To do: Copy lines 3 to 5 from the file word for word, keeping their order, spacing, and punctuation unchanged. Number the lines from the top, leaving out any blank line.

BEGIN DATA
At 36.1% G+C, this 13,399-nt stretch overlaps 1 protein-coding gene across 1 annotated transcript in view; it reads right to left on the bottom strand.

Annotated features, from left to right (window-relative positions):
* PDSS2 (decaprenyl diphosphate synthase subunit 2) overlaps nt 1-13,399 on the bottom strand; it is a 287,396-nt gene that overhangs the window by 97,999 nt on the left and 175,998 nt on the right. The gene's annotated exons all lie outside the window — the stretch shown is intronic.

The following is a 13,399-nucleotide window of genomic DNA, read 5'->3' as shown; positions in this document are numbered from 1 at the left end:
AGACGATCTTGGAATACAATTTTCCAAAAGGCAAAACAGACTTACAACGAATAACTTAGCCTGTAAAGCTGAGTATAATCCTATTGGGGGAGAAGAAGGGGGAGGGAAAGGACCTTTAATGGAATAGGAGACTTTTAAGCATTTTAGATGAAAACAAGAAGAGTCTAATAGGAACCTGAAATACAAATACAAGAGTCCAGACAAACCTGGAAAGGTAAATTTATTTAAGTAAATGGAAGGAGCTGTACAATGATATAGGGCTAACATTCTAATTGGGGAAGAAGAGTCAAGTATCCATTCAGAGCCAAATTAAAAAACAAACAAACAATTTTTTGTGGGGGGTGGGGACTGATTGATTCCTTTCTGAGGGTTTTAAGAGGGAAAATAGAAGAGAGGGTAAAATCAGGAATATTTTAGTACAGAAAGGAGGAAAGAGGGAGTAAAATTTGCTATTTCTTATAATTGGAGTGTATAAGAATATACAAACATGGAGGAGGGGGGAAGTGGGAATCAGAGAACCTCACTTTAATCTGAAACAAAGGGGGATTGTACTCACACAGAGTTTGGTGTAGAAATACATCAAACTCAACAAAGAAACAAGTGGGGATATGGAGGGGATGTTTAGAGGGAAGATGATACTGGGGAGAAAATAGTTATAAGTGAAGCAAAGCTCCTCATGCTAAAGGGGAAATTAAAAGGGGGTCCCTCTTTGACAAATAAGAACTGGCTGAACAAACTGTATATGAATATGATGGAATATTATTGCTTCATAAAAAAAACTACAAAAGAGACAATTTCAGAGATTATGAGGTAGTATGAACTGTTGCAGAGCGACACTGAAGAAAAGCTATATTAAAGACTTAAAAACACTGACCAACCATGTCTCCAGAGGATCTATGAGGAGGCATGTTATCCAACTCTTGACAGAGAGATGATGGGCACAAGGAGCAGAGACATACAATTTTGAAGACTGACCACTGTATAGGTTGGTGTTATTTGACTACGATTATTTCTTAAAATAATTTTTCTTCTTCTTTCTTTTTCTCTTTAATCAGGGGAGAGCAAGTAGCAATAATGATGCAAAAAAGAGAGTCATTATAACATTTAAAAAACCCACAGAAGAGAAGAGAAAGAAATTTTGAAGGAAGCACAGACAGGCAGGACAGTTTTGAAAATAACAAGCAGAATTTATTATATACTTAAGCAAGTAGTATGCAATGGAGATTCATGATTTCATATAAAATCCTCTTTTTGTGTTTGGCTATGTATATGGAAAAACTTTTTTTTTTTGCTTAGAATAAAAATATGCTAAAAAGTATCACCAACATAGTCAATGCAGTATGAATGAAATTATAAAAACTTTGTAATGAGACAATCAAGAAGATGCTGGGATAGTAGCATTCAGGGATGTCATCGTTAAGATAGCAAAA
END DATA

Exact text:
* PDSS2 (decaprenyl diphosphate synthase subunit 2) overlaps nt 1-13,399 on the bottom strand; it is a 287,396-nt gene that overhangs the window by 97,999 nt on the left and 175,998 nt on the right. The gene's annotated exons all lie outside the window — the stretch shown is intronic.

The following is a 13,399-nucleotide window of genomic DNA, read 5'->3' as shown; positions in this document are numbered from 1 at the left end:
AGACGATCTTGGAATACAATTTTCCAAAAGGCAAAACAGACTTACAACGAATAACTTAGCCTGTAAAGCTGAGTATAATCCTATTGGGGGAGAAGAAGGGGGAGGGAAAGGACCTTTAATGGAATAGGAGACTTTTAAGCATTTTAGATGAAAACAAGAAGAGTCTAATAGGAACCTGAAATACAAATACAAGAGTCCAGACAAACCTGGAAAGGTAAATTTATTTAAGTAAATGGAAGGAGCTGTACAATGATATAGGGCTAACATTCTAATTGGGGAAGAAGAGTCAAGTATCCATTCAGAGCCAAATTAAAAAACAAACAAACAATTTTTTGTGGGGGGTGGGGACTGATTGATTCCTTTCTGAGGGTTTTAAGAGGGAAAATAGAAGAGAGGGTAAAATCAGGAATATTTTAGTACAGAAAGGAGGAAAGAGGGAGTAAAATTTGCTATTTCTTATAATTGGAGTGTATAAGAATATACAAACATGGAGGAGGGGGGAAGTGGGAATCAGAGAACCTCACTTTAATCTGAAACAAAGGGGGATTGTACTCACACAGAGTTTGGTGTAGAAATACATCAAACTCAACAAAGAAACAAGTGGGGATATGGAGGGGATGTTTAGAGGGAAGATGATACTGGGGAGAAAATAGTTATAAGTGAAGCAAAGCTCCTCATGCTAAAGGGGAAATTAAAAGGGGGTCCCTCTTTGACAAATAAGAACTGGCTGAACAAACTGTATATGAATATGATGGAATATTATTGCTTCATAAAAAAAACTACAAAAGAGACAATTTCAGAGATTATGAGGTAGTATGAACTGTTGCAGAGCGACACTGAAGAAAAGCTATATTAAAGACTTAAAAACACTGACCAACCATGTCTCCAGAGGATCTATGAGGAGGCATGTTATCCAACTCTTGACAGAGAGATGATGGGCACAAGGAGCAGAGACATACAATTTTGAAGACTGACCACTGTATAGGTTGGTGTTATTTGACTACGATTATTTCTTAAAATAATTTTTCTTCTTCTTTCTTTTTCTCTTTAATCAGGGGAGAGCAAGTAGCAATAATGATGCAAAAAAGAGAGTCATTATAACATTTAAAAAACCCACAGAAGAGAAGAGAAAGAAATTTTGAAGGAAGCACAGACAGGCAGGACAGTTTTGAAAATAACAAGCAGAATTTATTATATACTTAAGCAAGTAGTATGCAATGGAGATTCATGATTTCATATAAAATCCTCTTTTTGTGTTTGGCTATGTATATGGAAAAACTTTTTTTTTTTGCTTAGAATAAAAATATGCTAAAAAGTATCACCAACATAGTCAATGCAGTATGAATGAAATTATAAAAACTTTGTAATGAGACAATCAAGAAGATGCTGGGATAGTAGCATTCAGGGATGTCATCGTTAAGATAGCAAAA